Speech Delay | Language Disorder


Speech and Language Disorders

late talking speech and language disorder

Speech Delay

Children develop the sounds used in speech in a particular order. A speech delay is when a child does not have certain speech sounds by the expected age. For example 2-year-olds can typically use the ‘p’ sound but are not expected to use the ‘sh’ sound. Children with speech delay can be difficult to understand. Learn more here.

Language Delay

Children also develop language in a particular order. A language delay is when a child speaks clearly but does not use sentences and vocabulary in the way expected at their age. Learn more here.

Toddler Late Talking

The term late talker is used to describe children who have either not yet started talking when we would expect them to or are developing their speech skills and vocabulary at a slower rate then their classmates. It may also be called Speech Delay and is separate from a physical or developmental disorder of which a symptom may be Language Delay. Some children catch up on their own while others need speech and language therapy to help. The difficulty is there is no way of knowing which children will or will not catch up. The ‘wait and see’ approach may be used but this can delay help for children who will need speech therapy. Signs to look out for include:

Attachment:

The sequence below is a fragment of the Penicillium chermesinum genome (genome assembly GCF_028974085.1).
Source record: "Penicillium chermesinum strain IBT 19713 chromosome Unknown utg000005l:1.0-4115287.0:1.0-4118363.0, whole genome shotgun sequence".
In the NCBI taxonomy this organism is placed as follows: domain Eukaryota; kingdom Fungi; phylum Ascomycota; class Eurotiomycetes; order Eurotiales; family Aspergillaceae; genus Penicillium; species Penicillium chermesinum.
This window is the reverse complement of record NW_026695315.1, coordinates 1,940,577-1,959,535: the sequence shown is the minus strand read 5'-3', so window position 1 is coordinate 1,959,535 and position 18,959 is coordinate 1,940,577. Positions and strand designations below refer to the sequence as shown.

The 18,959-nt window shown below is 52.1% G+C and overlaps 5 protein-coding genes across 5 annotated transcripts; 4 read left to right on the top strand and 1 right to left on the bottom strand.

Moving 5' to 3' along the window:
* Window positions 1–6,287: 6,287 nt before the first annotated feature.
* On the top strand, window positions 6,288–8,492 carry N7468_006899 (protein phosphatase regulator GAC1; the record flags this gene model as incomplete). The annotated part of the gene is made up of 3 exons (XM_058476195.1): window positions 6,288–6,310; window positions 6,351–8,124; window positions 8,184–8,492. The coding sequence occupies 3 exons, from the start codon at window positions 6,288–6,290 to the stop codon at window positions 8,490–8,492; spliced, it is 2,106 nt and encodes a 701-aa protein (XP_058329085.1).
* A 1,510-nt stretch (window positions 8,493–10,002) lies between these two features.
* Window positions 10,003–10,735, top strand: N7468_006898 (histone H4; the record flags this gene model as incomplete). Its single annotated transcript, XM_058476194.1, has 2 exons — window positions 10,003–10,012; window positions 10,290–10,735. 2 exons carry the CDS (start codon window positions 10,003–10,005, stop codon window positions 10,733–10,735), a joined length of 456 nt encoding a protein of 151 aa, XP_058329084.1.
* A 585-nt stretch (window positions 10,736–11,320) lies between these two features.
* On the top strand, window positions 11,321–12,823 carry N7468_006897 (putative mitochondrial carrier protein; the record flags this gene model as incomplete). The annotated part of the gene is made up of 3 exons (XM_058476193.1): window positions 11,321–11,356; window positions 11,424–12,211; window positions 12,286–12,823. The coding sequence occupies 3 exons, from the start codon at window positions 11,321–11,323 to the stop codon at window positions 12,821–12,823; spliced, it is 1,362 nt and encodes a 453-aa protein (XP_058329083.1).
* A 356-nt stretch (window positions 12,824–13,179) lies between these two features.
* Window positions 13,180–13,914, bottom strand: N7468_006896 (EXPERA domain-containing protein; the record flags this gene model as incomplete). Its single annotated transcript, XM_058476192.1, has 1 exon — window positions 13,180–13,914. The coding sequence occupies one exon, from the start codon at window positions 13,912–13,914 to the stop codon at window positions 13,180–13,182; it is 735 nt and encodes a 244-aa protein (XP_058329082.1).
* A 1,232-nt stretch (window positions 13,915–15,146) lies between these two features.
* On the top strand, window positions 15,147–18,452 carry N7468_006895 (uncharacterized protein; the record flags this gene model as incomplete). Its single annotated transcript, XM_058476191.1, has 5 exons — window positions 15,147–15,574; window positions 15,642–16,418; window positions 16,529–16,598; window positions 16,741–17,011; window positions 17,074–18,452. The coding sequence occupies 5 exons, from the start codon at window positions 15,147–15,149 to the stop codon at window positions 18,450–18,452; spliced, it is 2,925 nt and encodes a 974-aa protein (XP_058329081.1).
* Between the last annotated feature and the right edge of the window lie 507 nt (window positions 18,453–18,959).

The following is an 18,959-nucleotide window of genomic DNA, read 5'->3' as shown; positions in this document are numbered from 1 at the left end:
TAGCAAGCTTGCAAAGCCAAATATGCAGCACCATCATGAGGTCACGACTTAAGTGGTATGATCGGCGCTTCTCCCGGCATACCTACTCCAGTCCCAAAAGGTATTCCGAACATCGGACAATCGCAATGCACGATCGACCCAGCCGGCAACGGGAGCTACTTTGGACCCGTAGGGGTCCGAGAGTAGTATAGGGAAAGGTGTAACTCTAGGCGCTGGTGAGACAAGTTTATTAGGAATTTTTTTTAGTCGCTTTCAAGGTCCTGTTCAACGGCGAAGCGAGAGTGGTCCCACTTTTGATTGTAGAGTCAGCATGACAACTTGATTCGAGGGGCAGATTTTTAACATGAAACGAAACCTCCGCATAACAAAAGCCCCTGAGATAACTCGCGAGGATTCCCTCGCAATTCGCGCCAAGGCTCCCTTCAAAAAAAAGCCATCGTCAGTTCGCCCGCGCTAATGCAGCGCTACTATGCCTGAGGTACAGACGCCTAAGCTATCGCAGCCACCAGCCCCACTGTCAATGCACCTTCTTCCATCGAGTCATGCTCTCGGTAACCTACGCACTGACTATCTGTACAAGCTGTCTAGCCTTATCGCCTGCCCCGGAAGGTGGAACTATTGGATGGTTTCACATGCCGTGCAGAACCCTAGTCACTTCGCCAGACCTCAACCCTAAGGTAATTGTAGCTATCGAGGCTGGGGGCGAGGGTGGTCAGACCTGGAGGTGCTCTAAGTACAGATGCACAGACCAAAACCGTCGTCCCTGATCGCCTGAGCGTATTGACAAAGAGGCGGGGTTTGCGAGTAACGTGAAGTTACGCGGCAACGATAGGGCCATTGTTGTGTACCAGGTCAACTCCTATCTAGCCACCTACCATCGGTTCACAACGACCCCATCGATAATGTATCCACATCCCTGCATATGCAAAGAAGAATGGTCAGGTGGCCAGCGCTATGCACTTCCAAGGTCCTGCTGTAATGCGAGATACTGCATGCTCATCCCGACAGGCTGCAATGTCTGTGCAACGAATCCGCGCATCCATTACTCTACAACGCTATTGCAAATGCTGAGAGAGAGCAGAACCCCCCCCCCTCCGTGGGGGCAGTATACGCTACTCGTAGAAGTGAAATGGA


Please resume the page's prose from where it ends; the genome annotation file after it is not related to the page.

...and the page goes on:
• Behind in their vocabulary development
  • Delayed development of sentence structure
  • Can understand language at a noticeably higher level than speak it

Speech Sound Disorders

This umbrella term includes difficulties with any aspect of speech sound perception and production. They can be organic (of known cause) or functional (of unknown cause). 

Speech Sound Disorders Infographic SSD

Articulation Disorder

Individual speech sounds are produced with a distortion or substitution. An example of an Articulation Disorder is a lisp. Lisping distorts the ‘s’ sound.

Lisp

A lisp is  The different types of lisp are made depending on where the tongue is positioned when making the ‘s’ sound.

Frontal Lisp: the tongue tip is too far forwards causing a ‘th’ sound instead of ‘s’ or ‘z’.
Interdental Lisp:  the tongue tip is protruding between the front upper and lower teeth which also produces a ‘th’ sound.